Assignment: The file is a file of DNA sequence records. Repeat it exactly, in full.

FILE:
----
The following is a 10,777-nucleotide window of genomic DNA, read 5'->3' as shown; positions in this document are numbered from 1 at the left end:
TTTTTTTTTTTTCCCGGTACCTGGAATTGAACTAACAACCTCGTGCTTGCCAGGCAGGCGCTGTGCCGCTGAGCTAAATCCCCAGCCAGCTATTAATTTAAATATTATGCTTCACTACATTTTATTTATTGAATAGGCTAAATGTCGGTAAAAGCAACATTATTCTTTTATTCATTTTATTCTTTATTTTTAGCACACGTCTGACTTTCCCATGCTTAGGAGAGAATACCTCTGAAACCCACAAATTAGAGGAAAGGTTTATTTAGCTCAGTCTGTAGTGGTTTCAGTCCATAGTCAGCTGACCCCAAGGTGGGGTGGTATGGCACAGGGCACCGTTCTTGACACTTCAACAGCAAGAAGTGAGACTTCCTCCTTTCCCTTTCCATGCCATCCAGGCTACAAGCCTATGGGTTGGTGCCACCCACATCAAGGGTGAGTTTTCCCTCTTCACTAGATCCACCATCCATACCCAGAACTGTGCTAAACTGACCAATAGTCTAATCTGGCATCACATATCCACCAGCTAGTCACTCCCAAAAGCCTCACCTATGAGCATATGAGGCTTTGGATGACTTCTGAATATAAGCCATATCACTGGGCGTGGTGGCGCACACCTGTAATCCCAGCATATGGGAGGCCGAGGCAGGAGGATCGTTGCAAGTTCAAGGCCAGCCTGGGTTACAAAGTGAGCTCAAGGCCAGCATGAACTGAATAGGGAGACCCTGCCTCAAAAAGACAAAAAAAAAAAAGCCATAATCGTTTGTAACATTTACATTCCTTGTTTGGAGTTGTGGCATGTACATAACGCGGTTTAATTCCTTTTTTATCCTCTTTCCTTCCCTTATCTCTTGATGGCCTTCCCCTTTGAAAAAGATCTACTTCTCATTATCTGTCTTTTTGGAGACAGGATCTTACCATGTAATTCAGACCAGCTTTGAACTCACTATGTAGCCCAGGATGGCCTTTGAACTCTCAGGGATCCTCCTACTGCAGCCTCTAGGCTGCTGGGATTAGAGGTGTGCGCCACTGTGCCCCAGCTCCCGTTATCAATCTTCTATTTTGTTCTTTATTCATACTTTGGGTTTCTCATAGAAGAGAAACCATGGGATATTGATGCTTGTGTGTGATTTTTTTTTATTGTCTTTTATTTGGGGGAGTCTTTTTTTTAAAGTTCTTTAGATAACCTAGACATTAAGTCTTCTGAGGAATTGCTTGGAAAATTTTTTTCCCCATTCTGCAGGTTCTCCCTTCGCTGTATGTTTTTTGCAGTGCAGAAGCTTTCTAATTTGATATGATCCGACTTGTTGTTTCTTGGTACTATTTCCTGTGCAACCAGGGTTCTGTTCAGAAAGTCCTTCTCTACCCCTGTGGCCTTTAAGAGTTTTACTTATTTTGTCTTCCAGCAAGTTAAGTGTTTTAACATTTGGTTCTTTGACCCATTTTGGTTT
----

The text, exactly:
The following is a 10,777-nucleotide window of genomic DNA, read 5'->3' as shown; positions in this document are numbered from 1 at the left end:
TTTTTTTTTTTTCCCGGTACCTGGAATTGAACTAACAACCTCGTGCTTGCCAGGCAGGCGCTGTGCCGCTGAGCTAAATCCCCAGCCAGCTATTAATTTAAATATTATGCTTCACTACATTTTATTTATTGAATAGGCTAAATGTCGGTAAAAGCAACATTATTCTTTTATTCATTTTATTCTTTATTTTTAGCACACGTCTGACTTTCCCATGCTTAGGAGAGAATACCTCTGAAACCCACAAATTAGAGGAAAGGTTTATTTAGCTCAGTCTGTAGTGGTTTCAGTCCATAGTCAGCTGACCCCAAGGTGGGGTGGTATGGCACAGGGCACCGTTCTTGACACTTCAACAGCAAGAAGTGAGACTTCCTCCTTTCCCTTTCCATGCCATCCAGGCTACAAGCCTATGGGTTGGTGCCACCCACATCAAGGGTGAGTTTTCCCTCTTCACTAGATCCACCATCCATACCCAGAACTGTGCTAAACTGACCAATAGTCTAATCTGGCATCACATATCCACCAGCTAGTCACTCCCAAAAGCCTCACCTATGAGCATATGAGGCTTTGGATGACTTCTGAATATAAGCCATATCACTGGGCGTGGTGGCGCACACCTGTAATCCCAGCATATGGGAGGCCGAGGCAGGAGGATCGTTGCAAGTTCAAGGCCAGCCTGGGTTACAAAGTGAGCTCAAGGCCAGCATGAACTGAATAGGGAGACCCTGCCTCAAAAAGACAAAAAAAAAAAAGCCATAATCGTTTGTAACATTTACATTCCTTGTTTGGAGTTGTGGCATGTACATAACGCGGTTTAATTCCTTTTTTATCCTCTTTCCTTCCCTTATCTCTTGATGGCCTTCCCCTTTGAAAAAGATCTACTTCTCATTATCTGTCTTTTTGGAGACAGGATCTTACCATGTAATTCAGACCAGCTTTGAACTCACTATGTAGCCCAGGATGGCCTTTGAACTCTCAGGGATCCTCCTACTGCAGCCTCTAGGCTGCTGGGATTAGAGGTGTGCGCCACTGTGCCCCAGCTCCCGTTATCAATCTTCTATTTTGTTCTTTATTCATACTTTGGGTTTCTCATAGAAGAGAAACCATGGGATATTGATGCTTGTGTGTGATTTTTTTTTATTGTCTTTTATTTGGGGGAGTCTTTTTTTTAAAGTTCTTTAGATAACCTAGACATTAAGTCTTCTGAGGAATTGCTTGGAAAATTTTTTTCCCCATTCTGCAGGTTCTCCCTTCGCTGTATGTTTTTTGCAGTGCAGAAGCTTTCTAATTTGATATGATCCGACTTGTTGTTTCTTGGTACTATTTCCTGTGCAACCAGGGTTCTGTTCAGAAAGTCCTTCTCTACCCCTGTGGCCTTTAAGAGTTTTACTTATTTTGTCTTCCAGCAAGTTAAGTGTTTTAACATTTGGTTCTTTGACCCATTTTGGTTT